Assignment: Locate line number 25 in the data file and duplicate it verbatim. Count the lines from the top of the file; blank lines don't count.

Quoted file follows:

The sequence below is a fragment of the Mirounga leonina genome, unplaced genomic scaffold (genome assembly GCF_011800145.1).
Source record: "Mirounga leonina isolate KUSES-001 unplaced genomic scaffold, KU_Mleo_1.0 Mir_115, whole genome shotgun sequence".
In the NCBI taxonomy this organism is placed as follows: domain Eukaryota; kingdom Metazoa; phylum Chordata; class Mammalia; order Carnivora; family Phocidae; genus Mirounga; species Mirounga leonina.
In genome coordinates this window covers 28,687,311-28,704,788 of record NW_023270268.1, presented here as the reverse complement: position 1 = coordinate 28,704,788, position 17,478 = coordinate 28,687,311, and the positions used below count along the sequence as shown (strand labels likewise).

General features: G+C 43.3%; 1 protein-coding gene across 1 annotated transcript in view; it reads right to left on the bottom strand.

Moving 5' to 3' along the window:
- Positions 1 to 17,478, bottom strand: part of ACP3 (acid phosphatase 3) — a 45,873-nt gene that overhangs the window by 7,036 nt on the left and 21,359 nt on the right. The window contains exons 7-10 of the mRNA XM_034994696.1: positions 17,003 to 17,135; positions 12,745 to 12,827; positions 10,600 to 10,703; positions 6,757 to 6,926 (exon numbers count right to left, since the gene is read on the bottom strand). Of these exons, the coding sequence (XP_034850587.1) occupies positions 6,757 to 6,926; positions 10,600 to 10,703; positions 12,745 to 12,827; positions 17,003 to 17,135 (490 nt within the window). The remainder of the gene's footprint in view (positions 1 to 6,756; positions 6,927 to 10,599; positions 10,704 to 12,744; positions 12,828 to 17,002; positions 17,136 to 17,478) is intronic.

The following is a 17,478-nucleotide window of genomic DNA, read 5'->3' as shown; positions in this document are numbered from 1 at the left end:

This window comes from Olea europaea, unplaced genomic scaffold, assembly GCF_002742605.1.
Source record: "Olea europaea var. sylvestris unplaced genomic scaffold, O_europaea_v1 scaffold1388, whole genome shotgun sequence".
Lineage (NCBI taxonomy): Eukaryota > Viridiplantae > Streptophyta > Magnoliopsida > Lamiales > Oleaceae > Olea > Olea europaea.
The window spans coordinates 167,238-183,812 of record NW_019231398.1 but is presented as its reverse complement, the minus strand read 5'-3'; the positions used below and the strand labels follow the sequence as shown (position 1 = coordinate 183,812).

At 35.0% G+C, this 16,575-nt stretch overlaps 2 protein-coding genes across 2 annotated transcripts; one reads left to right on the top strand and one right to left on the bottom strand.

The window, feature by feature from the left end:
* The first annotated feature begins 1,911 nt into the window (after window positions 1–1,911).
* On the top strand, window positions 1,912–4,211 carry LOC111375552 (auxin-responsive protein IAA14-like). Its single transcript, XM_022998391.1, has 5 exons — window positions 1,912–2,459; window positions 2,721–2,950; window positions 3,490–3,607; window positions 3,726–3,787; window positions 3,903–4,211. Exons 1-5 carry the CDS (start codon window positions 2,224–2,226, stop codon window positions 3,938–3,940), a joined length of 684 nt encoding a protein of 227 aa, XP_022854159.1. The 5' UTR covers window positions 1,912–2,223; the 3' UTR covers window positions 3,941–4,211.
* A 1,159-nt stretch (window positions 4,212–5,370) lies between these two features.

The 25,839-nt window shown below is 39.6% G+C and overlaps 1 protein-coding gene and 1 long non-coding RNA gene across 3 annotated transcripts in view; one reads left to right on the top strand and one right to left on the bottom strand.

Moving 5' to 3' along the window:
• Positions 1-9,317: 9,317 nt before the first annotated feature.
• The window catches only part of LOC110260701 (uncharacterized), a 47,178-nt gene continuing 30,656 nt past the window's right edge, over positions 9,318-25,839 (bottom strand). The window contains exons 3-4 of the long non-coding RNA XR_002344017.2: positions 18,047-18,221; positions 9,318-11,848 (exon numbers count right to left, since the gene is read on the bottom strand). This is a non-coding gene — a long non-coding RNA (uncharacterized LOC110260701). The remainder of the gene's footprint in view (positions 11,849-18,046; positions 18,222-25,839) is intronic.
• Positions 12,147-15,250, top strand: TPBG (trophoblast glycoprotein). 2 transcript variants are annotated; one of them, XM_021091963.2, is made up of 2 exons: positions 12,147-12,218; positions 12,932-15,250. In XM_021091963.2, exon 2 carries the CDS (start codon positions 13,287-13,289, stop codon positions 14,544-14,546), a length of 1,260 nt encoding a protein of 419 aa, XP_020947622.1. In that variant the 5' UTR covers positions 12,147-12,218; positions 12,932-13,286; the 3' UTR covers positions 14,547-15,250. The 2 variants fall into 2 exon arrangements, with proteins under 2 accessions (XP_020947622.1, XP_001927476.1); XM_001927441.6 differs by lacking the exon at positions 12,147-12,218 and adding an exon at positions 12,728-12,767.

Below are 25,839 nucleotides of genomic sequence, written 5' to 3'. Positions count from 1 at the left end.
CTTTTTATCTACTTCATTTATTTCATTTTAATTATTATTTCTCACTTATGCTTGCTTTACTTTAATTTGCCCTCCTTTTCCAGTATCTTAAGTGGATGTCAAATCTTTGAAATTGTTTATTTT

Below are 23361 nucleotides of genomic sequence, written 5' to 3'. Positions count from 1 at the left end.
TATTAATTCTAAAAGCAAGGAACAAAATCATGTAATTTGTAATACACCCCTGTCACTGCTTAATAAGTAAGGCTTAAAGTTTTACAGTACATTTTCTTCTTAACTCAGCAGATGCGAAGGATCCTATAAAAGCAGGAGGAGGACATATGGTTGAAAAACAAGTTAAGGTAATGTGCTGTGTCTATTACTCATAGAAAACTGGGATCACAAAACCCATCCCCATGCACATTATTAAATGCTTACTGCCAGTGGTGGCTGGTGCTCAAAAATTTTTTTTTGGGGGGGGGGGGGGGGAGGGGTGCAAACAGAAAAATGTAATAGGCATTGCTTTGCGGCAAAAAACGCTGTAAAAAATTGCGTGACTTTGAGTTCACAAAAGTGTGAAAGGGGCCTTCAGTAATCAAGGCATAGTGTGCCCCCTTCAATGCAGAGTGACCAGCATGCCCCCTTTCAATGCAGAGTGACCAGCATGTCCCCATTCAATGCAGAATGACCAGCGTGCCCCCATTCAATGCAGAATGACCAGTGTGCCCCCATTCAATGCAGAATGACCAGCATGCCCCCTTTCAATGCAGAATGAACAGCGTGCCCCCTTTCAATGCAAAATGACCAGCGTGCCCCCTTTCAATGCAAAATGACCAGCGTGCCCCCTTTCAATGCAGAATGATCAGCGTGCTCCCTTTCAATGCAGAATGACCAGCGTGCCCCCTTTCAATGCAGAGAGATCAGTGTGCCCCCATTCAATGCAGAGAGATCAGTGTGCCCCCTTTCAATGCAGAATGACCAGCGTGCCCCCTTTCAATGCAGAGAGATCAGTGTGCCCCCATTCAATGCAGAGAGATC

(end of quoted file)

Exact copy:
Below are 23361 nucleotides of genomic sequence, written 5' to 3'. Positions count from 1 at the left end.